August 1 2010 - Recent research from the University of Liverpool and Liverpool John Moores University found that safety
in the workplace has been adversely affected by policy changes relating to health and safety over the last ten years, with reduced levels of
enforcement by the Health & Safety Executive (HSE). These findings challenge the perception that health and safety is over-regulated.
The report entitled Regulatory Surrender: death, injury and the non-enforcement of law found that inspections of business
premises fell by 69 per
cent and investigations of health and safety-related incidents by 68 per cent. The study also identified a 48 per cent reduction in prosecutions of
organisations for breaching HSE regulations.
Dr David Whyte, reader in sociology at the University of Liverpool, said:
"The idea that health and safety has ‘gone mad’ does not seem to hold true. The collapse in inspection, investigation and
enforcement has dramatically reduced the chances of businesses being detected and prosecuted for committing safety offences. Most serious
injuries now are not even investigated. For example, only a third of amputations are now investigated by the Health and Safety Executive."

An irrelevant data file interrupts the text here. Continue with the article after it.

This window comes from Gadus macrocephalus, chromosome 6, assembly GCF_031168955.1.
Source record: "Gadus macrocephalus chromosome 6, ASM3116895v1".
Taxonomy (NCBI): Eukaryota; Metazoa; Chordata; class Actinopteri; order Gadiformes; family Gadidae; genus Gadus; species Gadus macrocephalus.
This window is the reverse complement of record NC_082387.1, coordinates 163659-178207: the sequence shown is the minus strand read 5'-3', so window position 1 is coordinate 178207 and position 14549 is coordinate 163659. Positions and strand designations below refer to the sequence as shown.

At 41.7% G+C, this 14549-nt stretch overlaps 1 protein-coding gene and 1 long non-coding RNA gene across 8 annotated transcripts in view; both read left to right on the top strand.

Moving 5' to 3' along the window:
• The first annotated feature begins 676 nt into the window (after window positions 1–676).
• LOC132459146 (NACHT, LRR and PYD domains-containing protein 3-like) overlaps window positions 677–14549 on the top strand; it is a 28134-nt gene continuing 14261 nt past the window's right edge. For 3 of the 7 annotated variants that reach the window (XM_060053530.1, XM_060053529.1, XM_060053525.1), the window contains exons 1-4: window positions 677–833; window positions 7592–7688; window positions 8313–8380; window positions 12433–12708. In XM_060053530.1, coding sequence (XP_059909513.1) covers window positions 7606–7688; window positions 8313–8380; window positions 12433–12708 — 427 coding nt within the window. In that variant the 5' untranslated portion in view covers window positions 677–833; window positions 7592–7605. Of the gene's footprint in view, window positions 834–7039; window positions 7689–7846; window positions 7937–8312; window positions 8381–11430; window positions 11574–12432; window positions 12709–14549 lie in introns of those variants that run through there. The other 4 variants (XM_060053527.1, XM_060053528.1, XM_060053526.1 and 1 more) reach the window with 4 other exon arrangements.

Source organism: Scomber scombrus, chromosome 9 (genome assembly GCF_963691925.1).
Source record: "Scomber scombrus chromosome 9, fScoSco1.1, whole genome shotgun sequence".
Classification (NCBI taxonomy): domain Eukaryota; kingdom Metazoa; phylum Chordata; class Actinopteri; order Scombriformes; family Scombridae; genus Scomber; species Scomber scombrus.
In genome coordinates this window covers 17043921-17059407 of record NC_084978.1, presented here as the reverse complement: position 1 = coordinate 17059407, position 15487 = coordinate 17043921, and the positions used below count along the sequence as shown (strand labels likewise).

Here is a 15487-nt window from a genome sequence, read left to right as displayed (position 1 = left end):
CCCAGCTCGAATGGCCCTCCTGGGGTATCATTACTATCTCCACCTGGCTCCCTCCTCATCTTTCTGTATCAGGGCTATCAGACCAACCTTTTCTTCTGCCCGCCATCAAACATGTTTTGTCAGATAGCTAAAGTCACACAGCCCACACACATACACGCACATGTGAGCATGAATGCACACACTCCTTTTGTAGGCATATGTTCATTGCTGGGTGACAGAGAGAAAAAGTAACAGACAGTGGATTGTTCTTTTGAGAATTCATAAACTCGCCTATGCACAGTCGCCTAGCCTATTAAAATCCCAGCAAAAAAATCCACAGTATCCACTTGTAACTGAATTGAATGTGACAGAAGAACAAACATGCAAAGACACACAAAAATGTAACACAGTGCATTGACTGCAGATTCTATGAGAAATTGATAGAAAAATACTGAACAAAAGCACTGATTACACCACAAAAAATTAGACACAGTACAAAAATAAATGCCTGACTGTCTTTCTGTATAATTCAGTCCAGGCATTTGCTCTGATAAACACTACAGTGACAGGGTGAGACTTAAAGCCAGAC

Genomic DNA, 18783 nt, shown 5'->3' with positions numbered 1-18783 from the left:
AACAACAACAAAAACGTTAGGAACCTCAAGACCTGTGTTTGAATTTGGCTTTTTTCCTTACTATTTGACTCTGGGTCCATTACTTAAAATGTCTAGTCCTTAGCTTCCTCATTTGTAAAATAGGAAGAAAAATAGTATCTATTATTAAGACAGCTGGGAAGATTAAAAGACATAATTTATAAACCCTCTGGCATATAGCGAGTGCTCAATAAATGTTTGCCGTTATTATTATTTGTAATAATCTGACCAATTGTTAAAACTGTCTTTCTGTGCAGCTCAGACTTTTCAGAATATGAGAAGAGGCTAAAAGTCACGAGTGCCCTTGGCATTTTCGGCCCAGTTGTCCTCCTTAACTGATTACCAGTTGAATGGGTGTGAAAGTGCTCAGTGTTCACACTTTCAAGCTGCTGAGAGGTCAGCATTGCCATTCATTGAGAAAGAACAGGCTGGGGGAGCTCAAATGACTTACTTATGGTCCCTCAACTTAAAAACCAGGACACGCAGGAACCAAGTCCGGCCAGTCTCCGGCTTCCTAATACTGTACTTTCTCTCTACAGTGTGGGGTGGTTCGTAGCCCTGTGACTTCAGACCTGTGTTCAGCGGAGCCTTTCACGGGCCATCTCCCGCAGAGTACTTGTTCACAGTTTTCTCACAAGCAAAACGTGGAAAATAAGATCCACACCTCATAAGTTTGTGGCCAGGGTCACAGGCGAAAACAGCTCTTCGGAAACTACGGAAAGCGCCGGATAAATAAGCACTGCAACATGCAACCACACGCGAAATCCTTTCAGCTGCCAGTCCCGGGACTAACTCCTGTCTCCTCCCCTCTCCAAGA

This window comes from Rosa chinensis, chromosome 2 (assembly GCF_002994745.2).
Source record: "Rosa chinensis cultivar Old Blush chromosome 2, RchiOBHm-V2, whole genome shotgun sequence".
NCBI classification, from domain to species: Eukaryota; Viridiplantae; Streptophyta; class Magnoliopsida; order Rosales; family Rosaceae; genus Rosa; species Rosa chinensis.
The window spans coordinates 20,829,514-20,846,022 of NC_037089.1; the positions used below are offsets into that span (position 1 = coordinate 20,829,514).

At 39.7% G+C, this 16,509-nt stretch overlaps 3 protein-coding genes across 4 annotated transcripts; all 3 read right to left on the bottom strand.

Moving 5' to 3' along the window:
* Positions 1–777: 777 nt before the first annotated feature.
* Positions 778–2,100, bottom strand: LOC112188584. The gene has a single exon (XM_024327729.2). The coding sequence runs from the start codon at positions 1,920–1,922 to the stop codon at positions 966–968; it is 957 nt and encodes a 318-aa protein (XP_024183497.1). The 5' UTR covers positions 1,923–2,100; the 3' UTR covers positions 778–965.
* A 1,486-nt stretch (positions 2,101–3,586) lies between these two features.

Researchers explain that the new U.K. government elected in May 2010 announced a wide-ranging review of health and safety
regulations in response to claims that industry had been 'saturated' by legislation passed by the outgoing administration. The Liverpool study
concluded that the HSE's inspection and enforcement powers had been reduced, resulting in increased numbers of employees at risk of suffering
work-related accidents or injuries.
Professor Steve Tombs, of Liverpool John Moores University, commented:
"HSE's senior's management have effectively surrendered to the Government's lighter touch regulatory agenda. Not only is the
agency now more vulnerable to further 'reviews' of regulation, but workers too are increasingly vulnerable - as managements are far less likely
to respond to workers' demands to comply with the law in the absence of a credible enforcement threat."